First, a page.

Great Basin National Park – Wheeler Peak

An early September snow storm dusted the Wheeler cirque on the 1993 camping trip with Doug and Tom. I sure got my money’s worth out of the 1979 Toyota Hi-Lux 4×4, as primitive as it was back then. It was one of the big reasons I decided on my 2018 Tacoma 4×4. 

Before the Great Basin National Park (GBNP) came into existence in 1986 it was simply known as another National Forrest with a privately owned and operated cave complex named after the miner who discovered it, Absalom Lehman, in the mid-1880s. The park lies within the Snake Mountain Range just east of Ely, NV as it runs along the Nevada-Utah border. The U.S. Congress’ creation of the national park brought the caves into the federal fold. While I am thankful the park is protected, it is also true that such status creates a higher level of interest. Thankfully, its remoteness minimizes some of the throngs.

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Beaver Dam Creek, the Early Years

Beaver Dam Creek 100 yards downstream from Schroeder Reservoir spillway, from a May 1982 trip.

Beaver Dam Creek is where I learned the subtleties of fishing a small stream. Stalking is the name of the game on that modest creek. It was a fine place to become educated in the way of the trout and the tactics necessary to catch them with a fly.  

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Cave Lake State Park – Ely, NV

Tom, me, and Doug in front of the Cave Lake boat dock – June 2000.

My brother Neal is responsible for my development as an outdoorsman. I suspect the seeds were planted as a boy growing up in Hooksett, New Hampshire, but someone needed to water them. In my early teens he took me on my first fishing trip to Kingston Canyon south of Austin, Nevada. He gave me a cheap, ultra-light spinning rod, lures, and a canvas creel and set me loose after just a few minutes of instruction. Neal was never long on patience, and he never really offered to teach me the art of fly fishing. In college I bought several books on fly fishing, and after years of dreaming about it I finally taught myself.

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Mammoth Creek, Southwestern Utah

My brother, Neal, fishing Hatch Meadow in 1984.

In 1981 I left public accounting for good to start a new career with EG&G Energy Measurements.  EG&G was a 40-year contractor at the Nevada Test Site, or NTS (now the Nevada National Security Site).  At that time, late into the Cold War era following World War II, the primary mission of the NTS was testing the U.S. nuclear weapon stockpile as well as new weapon development, from both weapon physics and weapon effects perspectives. I envisioned this was to be a long-term career change.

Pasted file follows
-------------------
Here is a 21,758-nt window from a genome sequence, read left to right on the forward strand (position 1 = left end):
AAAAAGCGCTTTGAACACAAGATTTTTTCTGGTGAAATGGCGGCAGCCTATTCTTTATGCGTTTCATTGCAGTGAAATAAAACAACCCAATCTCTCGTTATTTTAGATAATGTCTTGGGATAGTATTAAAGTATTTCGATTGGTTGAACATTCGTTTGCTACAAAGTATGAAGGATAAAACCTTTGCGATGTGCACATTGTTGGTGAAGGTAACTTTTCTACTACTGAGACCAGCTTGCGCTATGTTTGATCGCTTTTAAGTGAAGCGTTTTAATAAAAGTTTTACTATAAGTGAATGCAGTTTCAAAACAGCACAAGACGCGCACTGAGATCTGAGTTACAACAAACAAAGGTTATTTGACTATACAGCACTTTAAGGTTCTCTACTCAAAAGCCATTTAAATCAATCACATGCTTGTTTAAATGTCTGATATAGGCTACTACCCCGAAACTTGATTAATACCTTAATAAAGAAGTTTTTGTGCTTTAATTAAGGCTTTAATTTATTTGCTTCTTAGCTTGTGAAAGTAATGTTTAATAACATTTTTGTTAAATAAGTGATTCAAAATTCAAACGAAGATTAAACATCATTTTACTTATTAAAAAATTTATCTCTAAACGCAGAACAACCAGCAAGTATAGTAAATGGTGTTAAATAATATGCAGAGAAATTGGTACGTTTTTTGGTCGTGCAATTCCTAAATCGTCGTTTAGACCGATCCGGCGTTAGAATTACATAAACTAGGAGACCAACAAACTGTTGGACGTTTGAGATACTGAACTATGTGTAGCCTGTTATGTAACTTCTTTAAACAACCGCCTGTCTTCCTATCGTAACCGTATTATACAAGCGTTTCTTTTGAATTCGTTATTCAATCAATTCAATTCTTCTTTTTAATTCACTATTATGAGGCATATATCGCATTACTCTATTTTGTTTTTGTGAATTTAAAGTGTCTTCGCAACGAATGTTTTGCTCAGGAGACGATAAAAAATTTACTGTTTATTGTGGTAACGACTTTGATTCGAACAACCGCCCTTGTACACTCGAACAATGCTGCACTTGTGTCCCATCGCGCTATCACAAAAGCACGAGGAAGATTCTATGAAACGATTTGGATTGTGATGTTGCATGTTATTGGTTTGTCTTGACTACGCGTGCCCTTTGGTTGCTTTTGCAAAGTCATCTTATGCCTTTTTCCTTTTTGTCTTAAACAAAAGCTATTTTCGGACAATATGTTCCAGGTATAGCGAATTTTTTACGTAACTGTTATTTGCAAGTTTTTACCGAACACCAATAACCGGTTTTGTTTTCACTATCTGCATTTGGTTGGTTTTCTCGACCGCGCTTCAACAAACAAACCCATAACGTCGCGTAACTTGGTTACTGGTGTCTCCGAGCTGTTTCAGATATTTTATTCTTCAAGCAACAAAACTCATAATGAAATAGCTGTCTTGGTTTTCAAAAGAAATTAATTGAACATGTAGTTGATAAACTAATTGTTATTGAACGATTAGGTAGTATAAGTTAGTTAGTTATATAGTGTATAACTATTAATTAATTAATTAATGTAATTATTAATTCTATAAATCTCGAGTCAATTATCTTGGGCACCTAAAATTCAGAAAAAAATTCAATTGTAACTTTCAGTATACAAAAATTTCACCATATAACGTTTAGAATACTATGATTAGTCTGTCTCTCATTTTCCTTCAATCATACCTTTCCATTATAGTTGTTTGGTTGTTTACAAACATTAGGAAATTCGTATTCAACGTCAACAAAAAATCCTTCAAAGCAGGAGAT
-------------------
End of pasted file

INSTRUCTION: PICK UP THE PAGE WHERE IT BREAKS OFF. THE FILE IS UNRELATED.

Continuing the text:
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Cutting Christmas Trees – Beaver Dam State Park

Our cat, Buffy, inspecting the Piñon Christmas Tree at 5100 Margo Drive.

While rummaging through a picture box recently I ran across photos of two trips to Beaver Dam State Park to cut Christmas trees. Denise and I were married on Groundhog Day in 1980, and for three years in a row I traveled to Beaver Dam to cut our Christmas tree. We were renting a small cinder-block house from Uncle Art on the east side of town, and the wide-bodied, pear-shaped piñon pine trees really filled up the living room window during Christmas. 

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Martis Creek, Lake Tahoe

The new family: Kathy, Jill, and Bill. 

From the early 1980s through the late 1990s I worked for EG&G Energy Measurements. Las Vegas was our headquarters, but I often traveled to our satellite locations. We had seven offices scattered throughout the United States (and one in Europe) that supported the various national nuclear weapon laboratories. One of those facilities was in Livermore, California, obviously near the Livermore National Laboratory run by the University of California. These business trips to Livermore got me within reasonable driving distance to Sacramento where my good friend, Bill Bergan, lived.

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Ruby Mountains – Elko, NV

Bill snapped this photo as I struck a Brook trout that slurped an Adams dry fly on Favre Lake. Liberty Lake lies above and to he left of this picture.

I was just a fledgling angler in my early 20s.  Just out of college and working for a certified public accounting (CPA) firm to achieve my Nevada license, my audit practice supervisor was Bill “Bergie” Bergan.  Bill was a weekend climber, and we somehow agreed to exchange hobbies with each other (see Early Climbing / Mountaineering Adventures for the details of that story). 

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Early Climbing / Mountaineering Adventures

The post-climb descent from Yosemite’s Munginella, circa 1982 (note Lost Arrow Spire to right in background).

My acquaintance with Bill Bergan began when I was a young staff accountant working for a local Nevada certified public accounting (CPA) firm. Bill had recently moved back to Las Vegas to manage the audit practice of the firm I was working part-time for while attending the University of Nevada, Las Vegas. I was assigned to perform “grunt work” for Bill on an audit engagement, and we quickly became good friends upon discovering we shared certain skills in sarcasm. Bill is nine years my senior, so that made him about 29 when I met him. As a practical reality of our age difference, our relationship began as mentor-protege. We obviously shared a career interest, but it turned out we shared adventuresome spirits and love of the outdoors.

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